- Government will float tender for a 10 to 15 year contract
- Fuel crunch is forcing Pakistan to resort to planned blackouts
Pakistan aims to sign a long-term liquefied natural gas purchase deal in a bid to secure future supply and ease crippling blackouts.
The South Asian nation intends to float a tender to purchase one LNG cargo per month for 10 to 15 years, said Shahid Khaqan Abbasi who is overseeing the energy sector for Prime Minister Shehbaz Sharif. The government is still deciding the timeline for when to issue the tender, which they will use to gauge the market response and pricing, Abbasi said in an interview.
Sharif’s government will also speak with LNG suppliers in the Middle East, including Qatar, the UAE, Saudi Arabia and Oman, for a long-term contract, according to Abbasi. Pakistan last week said it’s not ruling out a potential gas supply agreement with Russia.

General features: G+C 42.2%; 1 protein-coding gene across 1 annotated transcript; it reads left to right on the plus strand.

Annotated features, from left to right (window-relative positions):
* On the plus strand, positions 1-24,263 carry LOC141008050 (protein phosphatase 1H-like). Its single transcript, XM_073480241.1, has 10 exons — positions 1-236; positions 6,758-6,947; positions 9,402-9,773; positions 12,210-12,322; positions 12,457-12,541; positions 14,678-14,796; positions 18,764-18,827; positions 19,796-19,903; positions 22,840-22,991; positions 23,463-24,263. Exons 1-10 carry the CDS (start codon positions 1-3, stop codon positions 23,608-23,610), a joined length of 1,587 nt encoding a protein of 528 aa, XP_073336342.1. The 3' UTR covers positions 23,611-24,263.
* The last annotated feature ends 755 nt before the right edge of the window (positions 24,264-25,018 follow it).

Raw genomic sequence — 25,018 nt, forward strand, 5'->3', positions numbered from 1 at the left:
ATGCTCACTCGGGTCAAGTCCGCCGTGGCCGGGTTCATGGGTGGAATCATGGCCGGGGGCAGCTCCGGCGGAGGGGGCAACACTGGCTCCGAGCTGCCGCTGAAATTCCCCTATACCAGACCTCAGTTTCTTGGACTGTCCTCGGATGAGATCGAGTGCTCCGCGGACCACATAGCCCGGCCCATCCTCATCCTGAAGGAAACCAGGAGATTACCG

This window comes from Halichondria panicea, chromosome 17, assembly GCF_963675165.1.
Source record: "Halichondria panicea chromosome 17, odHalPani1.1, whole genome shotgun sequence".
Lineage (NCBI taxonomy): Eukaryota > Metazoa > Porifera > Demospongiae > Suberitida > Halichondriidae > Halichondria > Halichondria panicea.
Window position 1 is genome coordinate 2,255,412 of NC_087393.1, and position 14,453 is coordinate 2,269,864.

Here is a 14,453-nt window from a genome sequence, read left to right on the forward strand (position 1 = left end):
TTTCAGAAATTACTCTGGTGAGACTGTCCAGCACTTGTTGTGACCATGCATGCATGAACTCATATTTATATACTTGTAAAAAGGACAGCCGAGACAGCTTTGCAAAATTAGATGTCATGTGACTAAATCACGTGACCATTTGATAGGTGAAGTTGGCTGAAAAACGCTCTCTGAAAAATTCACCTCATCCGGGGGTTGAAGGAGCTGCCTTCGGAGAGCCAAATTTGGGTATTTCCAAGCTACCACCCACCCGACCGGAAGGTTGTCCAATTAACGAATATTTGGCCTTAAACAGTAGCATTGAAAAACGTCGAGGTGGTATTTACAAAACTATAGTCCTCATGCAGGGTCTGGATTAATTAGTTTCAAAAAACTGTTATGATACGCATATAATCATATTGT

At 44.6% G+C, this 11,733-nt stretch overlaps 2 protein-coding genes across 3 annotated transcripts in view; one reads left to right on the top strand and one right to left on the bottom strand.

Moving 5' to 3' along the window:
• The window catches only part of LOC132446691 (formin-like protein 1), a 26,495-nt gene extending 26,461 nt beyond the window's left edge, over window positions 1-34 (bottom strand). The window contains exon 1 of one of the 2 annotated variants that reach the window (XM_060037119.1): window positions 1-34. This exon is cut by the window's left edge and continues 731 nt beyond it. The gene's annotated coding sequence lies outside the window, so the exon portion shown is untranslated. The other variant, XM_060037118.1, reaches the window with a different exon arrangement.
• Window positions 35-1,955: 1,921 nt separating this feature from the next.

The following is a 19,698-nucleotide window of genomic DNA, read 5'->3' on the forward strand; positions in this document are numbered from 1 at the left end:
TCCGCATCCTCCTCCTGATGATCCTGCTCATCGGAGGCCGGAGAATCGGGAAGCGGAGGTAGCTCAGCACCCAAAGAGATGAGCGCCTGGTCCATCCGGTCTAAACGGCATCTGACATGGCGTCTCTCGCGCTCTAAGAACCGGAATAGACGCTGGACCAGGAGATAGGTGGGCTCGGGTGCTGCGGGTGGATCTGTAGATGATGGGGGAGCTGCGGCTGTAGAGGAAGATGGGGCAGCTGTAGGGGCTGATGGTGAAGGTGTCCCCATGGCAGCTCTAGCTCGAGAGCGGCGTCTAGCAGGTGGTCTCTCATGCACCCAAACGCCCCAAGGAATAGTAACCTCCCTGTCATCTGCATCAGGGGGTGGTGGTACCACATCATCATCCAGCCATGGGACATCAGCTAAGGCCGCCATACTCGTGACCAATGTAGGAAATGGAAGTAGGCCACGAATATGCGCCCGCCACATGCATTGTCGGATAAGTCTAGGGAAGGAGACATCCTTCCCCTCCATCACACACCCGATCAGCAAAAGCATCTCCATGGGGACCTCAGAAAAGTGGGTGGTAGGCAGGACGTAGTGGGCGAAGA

Pakistan depends on overseas LNG for power generation, and was hit particularly hard by the surge in spot prices and supply disruptions. The cash-strapped government resorted to planned blackouts to conserve its dwindling supply of fuel.
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Asian LNG spot prices are trading at a seasonal high after Russia’s invasion of Ukraine exacerbated an already tight market. Pakistan was forced to purchase several expensive LNG shipments from the spot market to keep the lights on last month. Long-term deals are much cheaper than current spot rates, and may provide some relief for Pakistan’s government.
Abbasi, who is a former prime minister and energy minister, signed several long-term LNG supply deals with Qatar, Eni SpA and Gunvor Group in 2016 and 2017.
However, Eni and Gunvor have canceled several scheduled cargoes to Pakistan in the last year, exacerbating the nation’s energy shortage and fueling political instability. The suppliers backed out by paying a 30% penalty on the cost of the shipment, which is envisaged in the contracts if they cannot deliver.
The government will keep the 30% clause in future deals, said Abbasi, who explained that it is standard in contracts.
Pakistan is also open to signing a 30-year contract to make sure it has enough fuel to power its economy well into the future, said Abbasi. Today, the industry’s longest deals rarely top 20 years.